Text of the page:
As I am writing from a developing nation I understand what it is to depend on foreign finance for our internal needs. With the global fog of a depressed financial condition, with foreign funds drying up, the light and the sound of many streets in India will be gone. But I thank our government for not taking a stand for fully integrating with the western market economy. Our nation was slow and conservative to such a unilateral move to integrate into the developed western system of currency convertibility. Such a move would have left billions of people with shattered dreams and caused wide spread calamity.

    Davos will go down in history as a failed club of economists, policy makers and industrialists. Driven by greed, they experimented with the dreams of the poor.

  • Comment number 7.

    For me Davos lost it's relevance when I realised that either everyone there was either too blind to see that the US et al were on a debt funded binge funded by a housing price bubble propped up by unnaturally low interest rates, or they didn't actually care as long as they kept making profits.

    Now that the bubble has burst then it appears that no-one is willing to accept responsibility or even accept that this outcome was only too obvious to anyone prepared to think it through.

    If they couldn't see the crash coming, let them stand aside and let those who did step forward. At least they might have some better ideas than the current public borrowing binge. The problem with any binge is that everything is wonderful while it happens but you still wake up with the same problems the next day, except now you have a hangover.

  • Comment number 8.

    Globalisation minus finance.? I think not. Globalisation through the consolidation of currency is the end game here and to get there the markets have fgot to be torn to shreds.

    Update 0730:

    Step this way Mr Putin, you know when the Dollar is about to tank so start the debate regarding over-reliance on it as the main reserve currency.

  • Comment number 9.

    #5 Very good - I remember seeing the cartoon nearly twenty years ago (in the days of Taurus, not the year of the Ox).

    So here's a brand new one...

    On the penultimate day of the conference, a guest speaker addressed the delegates.

    "Gentlemen, the people of Davos have decided to lay on a treat for you. Tomorrow, please assemble in suitable outdoor clothing next to Davos-Dorf railway station.

    "As you know, Davos stands at an elevation of 1560m. This year our town has benefitted from an excellent blanket of snow.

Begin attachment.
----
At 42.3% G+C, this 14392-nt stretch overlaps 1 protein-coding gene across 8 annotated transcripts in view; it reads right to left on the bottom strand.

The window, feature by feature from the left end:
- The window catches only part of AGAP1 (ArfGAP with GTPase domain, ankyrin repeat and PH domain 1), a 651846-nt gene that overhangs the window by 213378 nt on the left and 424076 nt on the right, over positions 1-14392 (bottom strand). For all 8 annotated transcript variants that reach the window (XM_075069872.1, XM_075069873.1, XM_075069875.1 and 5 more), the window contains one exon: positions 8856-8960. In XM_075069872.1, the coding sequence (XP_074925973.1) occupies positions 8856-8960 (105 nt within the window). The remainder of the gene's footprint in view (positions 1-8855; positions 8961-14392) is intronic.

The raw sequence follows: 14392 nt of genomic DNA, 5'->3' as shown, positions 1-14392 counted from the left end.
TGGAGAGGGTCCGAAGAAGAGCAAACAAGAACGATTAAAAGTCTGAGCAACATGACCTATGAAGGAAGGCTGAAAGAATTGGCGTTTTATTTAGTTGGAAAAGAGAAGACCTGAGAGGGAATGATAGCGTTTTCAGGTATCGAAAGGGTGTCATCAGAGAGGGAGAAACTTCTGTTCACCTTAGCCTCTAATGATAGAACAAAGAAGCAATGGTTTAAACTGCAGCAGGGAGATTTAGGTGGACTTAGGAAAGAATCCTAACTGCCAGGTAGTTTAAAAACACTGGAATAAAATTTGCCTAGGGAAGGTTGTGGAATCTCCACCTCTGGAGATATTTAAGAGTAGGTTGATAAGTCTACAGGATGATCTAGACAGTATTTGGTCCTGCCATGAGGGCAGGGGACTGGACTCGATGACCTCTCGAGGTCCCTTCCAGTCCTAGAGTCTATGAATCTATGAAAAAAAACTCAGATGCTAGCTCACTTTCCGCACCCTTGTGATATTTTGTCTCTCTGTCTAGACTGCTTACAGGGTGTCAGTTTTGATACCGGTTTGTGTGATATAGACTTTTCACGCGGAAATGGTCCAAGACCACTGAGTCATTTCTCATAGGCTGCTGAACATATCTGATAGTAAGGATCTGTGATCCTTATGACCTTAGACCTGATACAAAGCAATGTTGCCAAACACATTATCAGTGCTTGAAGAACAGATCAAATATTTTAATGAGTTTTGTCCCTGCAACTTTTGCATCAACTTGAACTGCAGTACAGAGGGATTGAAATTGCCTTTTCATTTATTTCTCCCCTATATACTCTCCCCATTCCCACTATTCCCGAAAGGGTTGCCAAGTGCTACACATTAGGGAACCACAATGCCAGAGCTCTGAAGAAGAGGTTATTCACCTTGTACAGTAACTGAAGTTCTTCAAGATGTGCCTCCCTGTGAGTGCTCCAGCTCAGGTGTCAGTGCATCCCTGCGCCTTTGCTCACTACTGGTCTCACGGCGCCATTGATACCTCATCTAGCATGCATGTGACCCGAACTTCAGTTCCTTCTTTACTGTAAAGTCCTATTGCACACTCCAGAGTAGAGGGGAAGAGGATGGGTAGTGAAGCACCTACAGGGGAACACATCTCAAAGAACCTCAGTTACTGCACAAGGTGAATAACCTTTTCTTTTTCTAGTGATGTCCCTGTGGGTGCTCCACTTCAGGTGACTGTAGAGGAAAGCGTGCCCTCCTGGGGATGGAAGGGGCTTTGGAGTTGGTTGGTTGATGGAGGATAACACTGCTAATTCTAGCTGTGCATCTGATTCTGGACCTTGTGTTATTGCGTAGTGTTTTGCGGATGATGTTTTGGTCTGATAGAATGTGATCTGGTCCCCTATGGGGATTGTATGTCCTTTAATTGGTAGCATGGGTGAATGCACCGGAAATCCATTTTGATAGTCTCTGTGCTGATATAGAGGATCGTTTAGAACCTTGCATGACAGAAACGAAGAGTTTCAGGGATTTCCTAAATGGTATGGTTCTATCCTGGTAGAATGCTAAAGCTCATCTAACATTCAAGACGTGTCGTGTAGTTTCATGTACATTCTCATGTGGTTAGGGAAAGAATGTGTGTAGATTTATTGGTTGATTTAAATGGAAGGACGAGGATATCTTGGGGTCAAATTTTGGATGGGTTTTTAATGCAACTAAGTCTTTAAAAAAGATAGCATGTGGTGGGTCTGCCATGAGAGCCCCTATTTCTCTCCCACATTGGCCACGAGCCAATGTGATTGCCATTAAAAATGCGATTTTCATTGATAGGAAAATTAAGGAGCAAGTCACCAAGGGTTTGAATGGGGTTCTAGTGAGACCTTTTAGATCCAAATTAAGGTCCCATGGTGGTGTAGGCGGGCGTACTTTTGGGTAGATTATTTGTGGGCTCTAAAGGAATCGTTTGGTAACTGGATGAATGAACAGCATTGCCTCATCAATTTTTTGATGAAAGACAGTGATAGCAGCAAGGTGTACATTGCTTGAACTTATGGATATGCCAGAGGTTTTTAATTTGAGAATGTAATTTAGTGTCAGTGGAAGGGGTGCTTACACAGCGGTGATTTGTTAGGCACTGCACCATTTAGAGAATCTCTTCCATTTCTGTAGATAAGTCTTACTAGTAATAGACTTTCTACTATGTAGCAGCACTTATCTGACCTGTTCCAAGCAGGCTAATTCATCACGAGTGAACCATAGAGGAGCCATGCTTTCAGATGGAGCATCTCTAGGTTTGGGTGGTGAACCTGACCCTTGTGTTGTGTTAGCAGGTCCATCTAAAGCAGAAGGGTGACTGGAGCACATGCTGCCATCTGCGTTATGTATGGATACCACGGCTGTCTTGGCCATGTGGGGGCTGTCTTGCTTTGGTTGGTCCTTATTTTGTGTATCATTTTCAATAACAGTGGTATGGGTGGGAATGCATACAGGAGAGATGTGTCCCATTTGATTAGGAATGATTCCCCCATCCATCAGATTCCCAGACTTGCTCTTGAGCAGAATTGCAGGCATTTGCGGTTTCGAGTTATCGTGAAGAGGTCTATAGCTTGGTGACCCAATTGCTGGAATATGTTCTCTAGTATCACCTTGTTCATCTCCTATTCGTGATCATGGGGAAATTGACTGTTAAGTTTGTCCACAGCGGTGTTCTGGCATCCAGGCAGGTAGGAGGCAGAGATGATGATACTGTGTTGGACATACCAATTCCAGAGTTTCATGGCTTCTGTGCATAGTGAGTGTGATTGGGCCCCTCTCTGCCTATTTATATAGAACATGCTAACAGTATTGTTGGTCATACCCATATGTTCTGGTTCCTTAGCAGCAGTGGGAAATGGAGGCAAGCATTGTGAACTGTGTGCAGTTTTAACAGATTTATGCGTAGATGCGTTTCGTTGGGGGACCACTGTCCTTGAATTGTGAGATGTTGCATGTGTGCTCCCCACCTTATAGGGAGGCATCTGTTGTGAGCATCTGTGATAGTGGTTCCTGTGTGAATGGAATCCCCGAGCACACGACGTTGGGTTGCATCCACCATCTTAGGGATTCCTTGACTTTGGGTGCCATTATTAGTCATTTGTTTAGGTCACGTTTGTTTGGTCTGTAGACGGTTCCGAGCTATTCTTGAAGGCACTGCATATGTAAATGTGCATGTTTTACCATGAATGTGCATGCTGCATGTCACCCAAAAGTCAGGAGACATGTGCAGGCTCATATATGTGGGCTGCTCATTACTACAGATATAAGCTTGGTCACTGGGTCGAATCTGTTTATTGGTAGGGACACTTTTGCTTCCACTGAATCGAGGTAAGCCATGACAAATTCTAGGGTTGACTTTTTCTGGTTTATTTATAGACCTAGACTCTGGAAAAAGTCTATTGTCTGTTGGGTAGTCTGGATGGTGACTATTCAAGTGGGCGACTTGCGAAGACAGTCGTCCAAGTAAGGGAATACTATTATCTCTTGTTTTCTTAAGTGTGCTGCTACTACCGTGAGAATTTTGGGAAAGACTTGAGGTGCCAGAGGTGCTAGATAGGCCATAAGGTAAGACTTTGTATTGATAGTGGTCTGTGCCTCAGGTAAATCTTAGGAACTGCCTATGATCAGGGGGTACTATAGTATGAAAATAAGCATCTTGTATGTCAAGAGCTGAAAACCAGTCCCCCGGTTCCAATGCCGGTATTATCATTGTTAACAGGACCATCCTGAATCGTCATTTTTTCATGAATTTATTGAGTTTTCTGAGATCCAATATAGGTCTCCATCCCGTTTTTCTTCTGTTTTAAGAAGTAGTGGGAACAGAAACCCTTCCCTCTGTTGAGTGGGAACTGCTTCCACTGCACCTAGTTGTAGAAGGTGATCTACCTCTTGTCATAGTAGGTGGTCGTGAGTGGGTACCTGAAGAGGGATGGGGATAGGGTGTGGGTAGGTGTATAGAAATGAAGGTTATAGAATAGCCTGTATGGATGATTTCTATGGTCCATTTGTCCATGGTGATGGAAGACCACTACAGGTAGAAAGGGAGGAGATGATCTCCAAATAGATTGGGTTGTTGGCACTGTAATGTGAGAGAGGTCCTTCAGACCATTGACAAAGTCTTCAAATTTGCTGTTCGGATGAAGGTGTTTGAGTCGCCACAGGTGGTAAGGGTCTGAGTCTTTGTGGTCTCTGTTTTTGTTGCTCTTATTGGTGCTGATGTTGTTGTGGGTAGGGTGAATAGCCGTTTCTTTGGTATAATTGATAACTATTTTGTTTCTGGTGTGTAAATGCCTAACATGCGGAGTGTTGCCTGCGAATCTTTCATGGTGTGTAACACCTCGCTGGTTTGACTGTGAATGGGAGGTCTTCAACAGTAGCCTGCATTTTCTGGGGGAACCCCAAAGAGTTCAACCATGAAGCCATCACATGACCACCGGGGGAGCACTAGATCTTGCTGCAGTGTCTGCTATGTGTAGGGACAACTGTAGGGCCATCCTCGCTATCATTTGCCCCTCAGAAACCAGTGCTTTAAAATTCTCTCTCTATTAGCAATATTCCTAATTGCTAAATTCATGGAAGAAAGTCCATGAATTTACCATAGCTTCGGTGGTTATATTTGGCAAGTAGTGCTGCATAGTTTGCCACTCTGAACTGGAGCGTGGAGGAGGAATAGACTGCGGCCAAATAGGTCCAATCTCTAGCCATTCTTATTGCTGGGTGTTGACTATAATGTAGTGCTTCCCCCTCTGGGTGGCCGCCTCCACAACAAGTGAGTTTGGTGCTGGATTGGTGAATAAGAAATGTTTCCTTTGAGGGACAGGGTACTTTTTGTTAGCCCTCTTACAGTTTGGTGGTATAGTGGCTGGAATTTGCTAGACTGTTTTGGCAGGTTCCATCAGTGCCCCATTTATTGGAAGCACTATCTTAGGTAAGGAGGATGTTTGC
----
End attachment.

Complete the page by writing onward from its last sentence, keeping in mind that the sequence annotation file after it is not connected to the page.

"Gentlemen, tomorrow we shall enjoy these conditions by taking a leisurely ski up to 2500m."

    There was a murmuring and bleating in the audience. Eventually one of the sheep raised a hoof."

    "But, sir - we cannot ski uphill!"

    His comment was greeted by a hearty "Baaaa" from near the back.

    "Why is that?", responded the speaker.

    Again a murmuring from the sheep.

    "Gravity.", they ventured.

    "Precisely!", said the speaker.

    "And Gentlemen, if there's one thing you take away from this week, it is that natural laws apply to you as well as everyone else.

    "Class dismissed."

  • Comment number 10.

    Dear Stephanie

    The creation of the credit crunch and the sub prime issue was Globalisation by the Banks and stock exchamges,the real cause of the Global failure in the first instance.
    Politicians and finaciers created Capitalism and Globalisation, and it they who created this disaster, DAVROS, IS AN ATTEMPT BY THEM TO ARRANGE DAMAGE LIMITAIONS, for the monumental failure of the worlds economies inwhich they have invested.
    One thing Fiananciers and bankers do not want is Nationalisation by Governements as this deglobalises their monopoly.
    Politicians and Bankers go hand in hand, without politics Globalisation would not take off , BUT it is the people who in a democracy are the one the Establishment is so frightened of, they only wany you for your Vote, and to limit the damage by the economic down turn Politiciansare playing to the public sympathy scenario, VOTE FOR US WE ARE HELPING YOU/
    Pity though its Commercialism that sacks people not the banks or politicians and the only looser here is the tax payer.

  • Comment number 11.

    You say there used to be something symbolic about Davos, etc, etc.

    I've always found it rather sick and distasteful that a bunch of extremely rich individuals get together and agree on how they're going to squeeze money out of the world.